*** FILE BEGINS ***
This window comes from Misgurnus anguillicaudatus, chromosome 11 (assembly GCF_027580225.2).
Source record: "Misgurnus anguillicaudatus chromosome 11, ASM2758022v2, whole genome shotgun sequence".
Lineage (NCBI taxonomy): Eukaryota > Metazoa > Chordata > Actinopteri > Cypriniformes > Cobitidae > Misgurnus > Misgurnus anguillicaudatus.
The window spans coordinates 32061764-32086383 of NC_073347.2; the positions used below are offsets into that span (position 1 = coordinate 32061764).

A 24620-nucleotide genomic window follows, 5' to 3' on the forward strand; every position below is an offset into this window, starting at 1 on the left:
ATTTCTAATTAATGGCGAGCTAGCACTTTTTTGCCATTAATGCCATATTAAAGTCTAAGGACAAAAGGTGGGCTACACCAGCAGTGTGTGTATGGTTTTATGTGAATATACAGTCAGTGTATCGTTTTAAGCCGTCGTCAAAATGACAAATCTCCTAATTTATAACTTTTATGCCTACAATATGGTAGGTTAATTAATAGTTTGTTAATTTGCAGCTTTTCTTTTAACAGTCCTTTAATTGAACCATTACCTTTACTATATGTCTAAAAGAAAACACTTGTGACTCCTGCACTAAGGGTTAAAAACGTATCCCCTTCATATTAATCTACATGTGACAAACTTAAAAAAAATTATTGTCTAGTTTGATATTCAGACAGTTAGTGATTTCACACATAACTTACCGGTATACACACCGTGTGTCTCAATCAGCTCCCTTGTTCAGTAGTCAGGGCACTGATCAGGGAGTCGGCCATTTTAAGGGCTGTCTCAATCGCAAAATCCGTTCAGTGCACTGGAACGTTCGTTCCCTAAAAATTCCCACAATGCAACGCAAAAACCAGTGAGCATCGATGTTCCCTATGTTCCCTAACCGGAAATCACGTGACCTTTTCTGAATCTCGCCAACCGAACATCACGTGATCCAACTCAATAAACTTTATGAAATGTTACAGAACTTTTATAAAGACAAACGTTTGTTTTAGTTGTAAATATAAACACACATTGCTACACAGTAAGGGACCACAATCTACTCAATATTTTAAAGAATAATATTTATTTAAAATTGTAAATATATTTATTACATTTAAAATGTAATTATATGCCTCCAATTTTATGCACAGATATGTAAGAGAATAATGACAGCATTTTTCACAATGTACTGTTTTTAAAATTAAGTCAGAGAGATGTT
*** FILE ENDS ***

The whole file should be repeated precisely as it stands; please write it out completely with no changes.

This window comes from Misgurnus anguillicaudatus, chromosome 11 (assembly GCF_027580225.2).
Source record: "Misgurnus anguillicaudatus chromosome 11, ASM2758022v2, whole genome shotgun sequence".
Lineage (NCBI taxonomy): Eukaryota > Metazoa > Chordata > Actinopteri > Cypriniformes > Cobitidae > Misgurnus > Misgurnus anguillicaudatus.
The window spans coordinates 32061764-32086383 of NC_073347.2; the positions used below are offsets into that span (position 1 = coordinate 32061764).

A 24620-nucleotide genomic window follows, 5' to 3' on the forward strand; every position below is an offset into this window, starting at 1 on the left:
ATTTCTAATTAATGGCGAGCTAGCACTTTTTTGCCATTAATGCCATATTAAAGTCTAAGGACAAAAGGTGGGCTACACCAGCAGTGTGTGTATGGTTTTATGTGAATATACAGTCAGTGTATCGTTTTAAGCCGTCGTCAAAATGACAAATCTCCTAATTTATAACTTTTATGCCTACAATATGGTAGGTTAATTAATAGTTTGTTAATTTGCAGCTTTTCTTTTAACAGTCCTTTAATTGAACCATTACCTTTACTATATGTCTAAAAGAAAACACTTGTGACTCCTGCACTAAGGGTTAAAAACGTATCCCCTTCATATTAATCTACATGTGACAAACTTAAAAAAAATTATTGTCTAGTTTGATATTCAGACAGTTAGTGATTTCACACATAACTTACCGGTATACACACCGTGTGTCTCAATCAGCTCCCTTGTTCAGTAGTCAGGGCACTGATCAGGGAGTCGGCCATTTTAAGGGCTGTCTCAATCGCAAAATCCGTTCAGTGCACTGGAACGTTCGTTCCCTAAAAATTCCCACAATGCAACGCAAAAACCAGTGAGCATCGATGTTCCCTATGTTCCCTAACCGGAAATCACGTGACCTTTTCTGAATCTCGCCAACCGAACATCACGTGATCCAACTCAATAAACTTTATGAAATGTTACAGAACTTTTATAAAGACAAACGTTTGTTTTAGTTGTAAATATAAACACACATTGCTACACAGTAAGGGACCACAATCTACTCAATATTTTAAAGAATAATATTTATTTAAAATTGTAAATATATTTATTACATTTAAAATGTAATTATATGCCTCCAATTTTATGCACAGATATGTAAGAGAATAATGACAGCATTTTTCACAATGTACTGTTTTTAAAATTAAGTCAGAGAGATGTT